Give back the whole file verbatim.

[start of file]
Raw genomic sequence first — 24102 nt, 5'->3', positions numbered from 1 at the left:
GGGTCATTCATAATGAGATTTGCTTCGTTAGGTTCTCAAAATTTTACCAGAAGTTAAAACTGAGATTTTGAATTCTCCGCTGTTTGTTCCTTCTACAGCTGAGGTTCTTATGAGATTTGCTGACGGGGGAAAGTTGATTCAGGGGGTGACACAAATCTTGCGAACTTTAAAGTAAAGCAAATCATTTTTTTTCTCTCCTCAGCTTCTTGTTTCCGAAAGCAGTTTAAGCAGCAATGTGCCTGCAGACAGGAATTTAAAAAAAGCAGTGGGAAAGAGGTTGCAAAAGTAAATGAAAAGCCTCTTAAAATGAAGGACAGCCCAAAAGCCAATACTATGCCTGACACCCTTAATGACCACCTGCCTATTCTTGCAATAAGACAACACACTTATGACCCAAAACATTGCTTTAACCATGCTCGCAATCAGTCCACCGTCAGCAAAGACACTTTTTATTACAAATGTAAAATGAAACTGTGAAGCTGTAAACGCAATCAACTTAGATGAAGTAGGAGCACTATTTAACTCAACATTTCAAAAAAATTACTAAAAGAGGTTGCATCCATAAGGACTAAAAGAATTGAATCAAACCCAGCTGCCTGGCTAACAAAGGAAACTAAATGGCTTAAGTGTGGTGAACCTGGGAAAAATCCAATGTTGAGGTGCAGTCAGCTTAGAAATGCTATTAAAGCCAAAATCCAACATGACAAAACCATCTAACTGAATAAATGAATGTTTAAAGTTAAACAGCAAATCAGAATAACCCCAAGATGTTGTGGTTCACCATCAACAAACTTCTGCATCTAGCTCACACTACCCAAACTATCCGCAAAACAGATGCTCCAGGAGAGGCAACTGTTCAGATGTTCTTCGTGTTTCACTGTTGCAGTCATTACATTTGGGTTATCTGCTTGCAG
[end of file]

Raw genomic sequence first — 24102 nt, 5'->3', positions numbered from 1 at the left:
GGGTCATTCATAATGAGATTTGCTTCGTTAGGTTCTCAAAATTTTACCAGAAGTTAAAACTGAGATTTTGAATTCTCCGCTGTTTGTTCCTTCTACAGCTGAGGTTCTTATGAGATTTGCTGACGGGGGAAAGTTGATTCAGGGGGTGACACAAATCTTGCGAACTTTAAAGTAAAGCAAATCATTTTTTTTCTCTCCTCAGCTTCTTGTTTCCGAAAGCAGTTTAAGCAGCAATGTGCCTGCAGACAGGAATTTAAAAAAAGCAGTGGGAAAGAGGTTGCAAAAGTAAATGAAAAGCCTCTTAAAATGAAGGACAGCCCAAAAGCCAATACTATGCCTGACACCCTTAATGACCACCTGCCTATTCTTGCAATAAGACAACACACTTATGACCCAAAACATTGCTTTAACCATGCTCGCAATCAGTCCACCGTCAGCAAAGACACTTTTTATTACAAATGTAAAATGAAACTGTGAAGCTGTAAACGCAATCAACTTAGATGAAGTAGGAGCACTATTTAACTCAACATTTCAAAAAAATTACTAAAAGAGGTTGCATCCATAAGGACTAAAAGAATTGAATCAAACCCAGCTGCCTGGCTAACAAAGGAAACTAAATGGCTTAAGTGTGGTGAACCTGGGAAAAATCCAATGTTGAGGTGCAGTCAGCTTAGAAATGCTATTAAAGCCAAAATCCAACATGACAAAACCATCTAACTGAATAAATGAATGTTTAAAGTTAAACAGCAAATCAGAATAACCCCAAGATGTTGTGGTTCACCATCAACAAACTTCTGCATCTAGCTCACACTACCCAAACTATCCGCAAAACAGATGCTCCAGGAGAGGCAACTGTTCAGATGTTCTTCGTGTTTCACTGTTGCAGTCATTACATTTGGGTTATCTGCTTGCAG